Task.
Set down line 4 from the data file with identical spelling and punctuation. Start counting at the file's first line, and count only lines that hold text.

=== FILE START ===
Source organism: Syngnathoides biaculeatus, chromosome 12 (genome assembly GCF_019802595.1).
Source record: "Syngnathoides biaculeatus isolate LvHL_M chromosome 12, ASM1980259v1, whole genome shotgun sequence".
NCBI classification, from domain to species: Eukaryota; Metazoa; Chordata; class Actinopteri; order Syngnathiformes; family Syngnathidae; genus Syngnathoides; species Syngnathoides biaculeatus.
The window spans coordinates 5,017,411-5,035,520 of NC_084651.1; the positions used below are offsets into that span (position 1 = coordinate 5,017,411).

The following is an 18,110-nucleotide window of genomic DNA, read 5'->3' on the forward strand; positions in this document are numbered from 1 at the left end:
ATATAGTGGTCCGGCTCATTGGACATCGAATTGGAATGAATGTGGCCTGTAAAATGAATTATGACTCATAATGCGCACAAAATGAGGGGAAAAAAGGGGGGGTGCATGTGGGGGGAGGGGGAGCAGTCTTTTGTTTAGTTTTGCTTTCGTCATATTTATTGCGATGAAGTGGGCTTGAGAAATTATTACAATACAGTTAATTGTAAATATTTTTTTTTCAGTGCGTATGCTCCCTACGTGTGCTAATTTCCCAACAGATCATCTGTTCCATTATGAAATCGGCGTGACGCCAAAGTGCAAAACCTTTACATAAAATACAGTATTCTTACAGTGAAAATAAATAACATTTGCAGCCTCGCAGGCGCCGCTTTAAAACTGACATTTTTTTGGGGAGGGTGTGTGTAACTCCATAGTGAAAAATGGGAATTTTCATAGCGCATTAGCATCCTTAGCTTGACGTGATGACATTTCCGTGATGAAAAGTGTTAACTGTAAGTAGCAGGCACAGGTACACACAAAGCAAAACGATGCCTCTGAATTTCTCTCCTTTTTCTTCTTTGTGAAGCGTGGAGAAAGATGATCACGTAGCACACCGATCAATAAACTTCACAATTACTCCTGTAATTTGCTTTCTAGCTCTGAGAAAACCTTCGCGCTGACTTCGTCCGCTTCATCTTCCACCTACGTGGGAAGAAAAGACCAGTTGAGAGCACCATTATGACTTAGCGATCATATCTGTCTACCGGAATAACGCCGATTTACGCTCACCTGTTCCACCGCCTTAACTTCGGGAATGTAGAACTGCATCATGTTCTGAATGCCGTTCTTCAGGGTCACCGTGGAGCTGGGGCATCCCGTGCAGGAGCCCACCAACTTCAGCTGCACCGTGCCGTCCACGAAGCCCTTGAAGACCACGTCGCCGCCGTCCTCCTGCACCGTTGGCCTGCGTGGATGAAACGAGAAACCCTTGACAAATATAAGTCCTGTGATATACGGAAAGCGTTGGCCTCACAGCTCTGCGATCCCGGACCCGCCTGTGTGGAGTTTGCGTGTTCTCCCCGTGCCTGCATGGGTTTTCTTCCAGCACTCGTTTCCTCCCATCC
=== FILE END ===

The window spans coordinates 5,017,411-5,035,520 of NC_084651.1; the positions used below are offsets into that span (position 1 = coordinate 5,017,411).